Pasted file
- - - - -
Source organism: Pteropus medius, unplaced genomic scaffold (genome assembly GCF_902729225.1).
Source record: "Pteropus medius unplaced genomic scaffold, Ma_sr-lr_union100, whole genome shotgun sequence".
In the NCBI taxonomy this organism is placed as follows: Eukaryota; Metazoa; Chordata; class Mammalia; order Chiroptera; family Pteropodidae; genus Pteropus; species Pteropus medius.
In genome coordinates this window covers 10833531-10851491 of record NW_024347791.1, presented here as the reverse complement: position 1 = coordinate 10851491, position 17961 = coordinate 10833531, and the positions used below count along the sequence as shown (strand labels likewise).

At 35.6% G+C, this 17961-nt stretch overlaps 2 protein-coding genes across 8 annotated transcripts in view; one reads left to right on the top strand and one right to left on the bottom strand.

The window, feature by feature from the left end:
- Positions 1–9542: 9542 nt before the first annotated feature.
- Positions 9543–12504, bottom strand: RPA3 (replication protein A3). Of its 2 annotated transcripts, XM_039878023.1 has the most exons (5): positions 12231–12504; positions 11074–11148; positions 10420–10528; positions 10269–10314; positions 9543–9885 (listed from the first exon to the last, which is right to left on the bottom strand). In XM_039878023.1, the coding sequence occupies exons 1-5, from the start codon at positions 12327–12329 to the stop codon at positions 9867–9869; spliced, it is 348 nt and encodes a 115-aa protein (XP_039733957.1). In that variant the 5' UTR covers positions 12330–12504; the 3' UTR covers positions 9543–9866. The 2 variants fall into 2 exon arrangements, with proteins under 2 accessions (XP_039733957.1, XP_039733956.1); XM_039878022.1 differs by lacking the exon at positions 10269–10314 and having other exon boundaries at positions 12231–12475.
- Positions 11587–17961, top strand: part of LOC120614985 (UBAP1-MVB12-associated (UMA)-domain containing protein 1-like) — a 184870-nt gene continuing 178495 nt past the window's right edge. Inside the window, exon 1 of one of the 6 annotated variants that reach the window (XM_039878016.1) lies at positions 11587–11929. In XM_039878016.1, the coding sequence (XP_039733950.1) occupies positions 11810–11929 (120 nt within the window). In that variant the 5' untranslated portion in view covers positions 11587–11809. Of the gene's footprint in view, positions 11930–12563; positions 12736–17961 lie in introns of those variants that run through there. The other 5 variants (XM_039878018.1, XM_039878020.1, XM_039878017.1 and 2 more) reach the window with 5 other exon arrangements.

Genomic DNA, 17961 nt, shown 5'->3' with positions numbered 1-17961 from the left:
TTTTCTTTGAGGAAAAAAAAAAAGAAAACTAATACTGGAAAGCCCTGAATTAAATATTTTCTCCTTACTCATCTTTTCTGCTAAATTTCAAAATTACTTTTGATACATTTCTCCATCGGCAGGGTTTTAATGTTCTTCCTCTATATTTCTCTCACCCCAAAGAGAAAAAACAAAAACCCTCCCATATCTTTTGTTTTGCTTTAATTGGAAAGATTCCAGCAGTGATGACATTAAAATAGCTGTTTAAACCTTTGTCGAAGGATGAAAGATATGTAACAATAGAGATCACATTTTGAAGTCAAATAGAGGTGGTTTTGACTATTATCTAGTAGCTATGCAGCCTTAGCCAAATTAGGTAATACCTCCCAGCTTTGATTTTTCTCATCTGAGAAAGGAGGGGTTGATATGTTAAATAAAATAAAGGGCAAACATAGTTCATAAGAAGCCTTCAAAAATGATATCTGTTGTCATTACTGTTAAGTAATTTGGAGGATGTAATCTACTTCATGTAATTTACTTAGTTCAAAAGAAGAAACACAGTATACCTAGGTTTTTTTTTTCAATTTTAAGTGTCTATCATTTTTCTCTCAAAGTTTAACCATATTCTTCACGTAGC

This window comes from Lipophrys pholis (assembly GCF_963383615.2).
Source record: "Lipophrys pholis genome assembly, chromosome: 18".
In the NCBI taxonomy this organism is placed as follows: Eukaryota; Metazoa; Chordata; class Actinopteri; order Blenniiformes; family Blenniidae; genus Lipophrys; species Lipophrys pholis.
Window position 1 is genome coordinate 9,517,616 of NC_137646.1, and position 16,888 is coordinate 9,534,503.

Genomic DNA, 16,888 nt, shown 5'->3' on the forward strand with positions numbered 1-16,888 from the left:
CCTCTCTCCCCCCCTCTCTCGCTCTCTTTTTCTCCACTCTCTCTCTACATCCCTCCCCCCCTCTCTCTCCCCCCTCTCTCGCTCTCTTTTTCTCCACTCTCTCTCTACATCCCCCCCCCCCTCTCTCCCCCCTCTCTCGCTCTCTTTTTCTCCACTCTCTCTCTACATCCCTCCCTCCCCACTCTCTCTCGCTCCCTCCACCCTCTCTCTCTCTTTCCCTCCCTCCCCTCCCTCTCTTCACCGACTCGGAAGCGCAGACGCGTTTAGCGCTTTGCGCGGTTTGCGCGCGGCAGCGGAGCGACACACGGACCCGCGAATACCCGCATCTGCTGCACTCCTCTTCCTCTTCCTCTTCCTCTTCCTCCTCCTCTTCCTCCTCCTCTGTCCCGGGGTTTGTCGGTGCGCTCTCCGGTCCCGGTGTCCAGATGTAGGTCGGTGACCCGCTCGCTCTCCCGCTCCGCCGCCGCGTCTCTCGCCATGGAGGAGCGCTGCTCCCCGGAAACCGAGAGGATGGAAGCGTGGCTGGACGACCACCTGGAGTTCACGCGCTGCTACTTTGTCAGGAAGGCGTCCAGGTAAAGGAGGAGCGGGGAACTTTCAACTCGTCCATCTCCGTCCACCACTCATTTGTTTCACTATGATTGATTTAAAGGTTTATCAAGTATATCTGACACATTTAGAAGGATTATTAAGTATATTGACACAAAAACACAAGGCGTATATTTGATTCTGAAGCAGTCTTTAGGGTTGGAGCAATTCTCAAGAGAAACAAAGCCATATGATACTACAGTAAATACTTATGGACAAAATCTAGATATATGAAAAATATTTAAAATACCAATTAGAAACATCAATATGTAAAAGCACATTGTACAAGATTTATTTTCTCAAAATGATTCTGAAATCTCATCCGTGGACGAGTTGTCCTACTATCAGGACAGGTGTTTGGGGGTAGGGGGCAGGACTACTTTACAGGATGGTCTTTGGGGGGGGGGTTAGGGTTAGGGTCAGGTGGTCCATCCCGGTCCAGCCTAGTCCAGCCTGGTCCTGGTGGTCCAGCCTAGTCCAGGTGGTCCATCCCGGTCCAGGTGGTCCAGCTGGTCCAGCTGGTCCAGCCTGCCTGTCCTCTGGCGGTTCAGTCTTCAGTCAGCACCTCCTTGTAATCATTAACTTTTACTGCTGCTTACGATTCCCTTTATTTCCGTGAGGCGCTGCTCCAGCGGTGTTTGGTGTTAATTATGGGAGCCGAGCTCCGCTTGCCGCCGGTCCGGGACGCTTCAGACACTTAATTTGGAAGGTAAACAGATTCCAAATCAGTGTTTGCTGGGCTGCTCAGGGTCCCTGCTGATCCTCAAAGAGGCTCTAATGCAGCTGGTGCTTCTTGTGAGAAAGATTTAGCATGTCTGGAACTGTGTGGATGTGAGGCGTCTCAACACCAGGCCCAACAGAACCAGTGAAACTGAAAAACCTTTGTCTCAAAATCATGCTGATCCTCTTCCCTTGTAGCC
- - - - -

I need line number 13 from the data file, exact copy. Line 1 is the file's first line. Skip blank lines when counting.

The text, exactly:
Source record: "Lipophrys pholis genome assembly, chromosome: 18".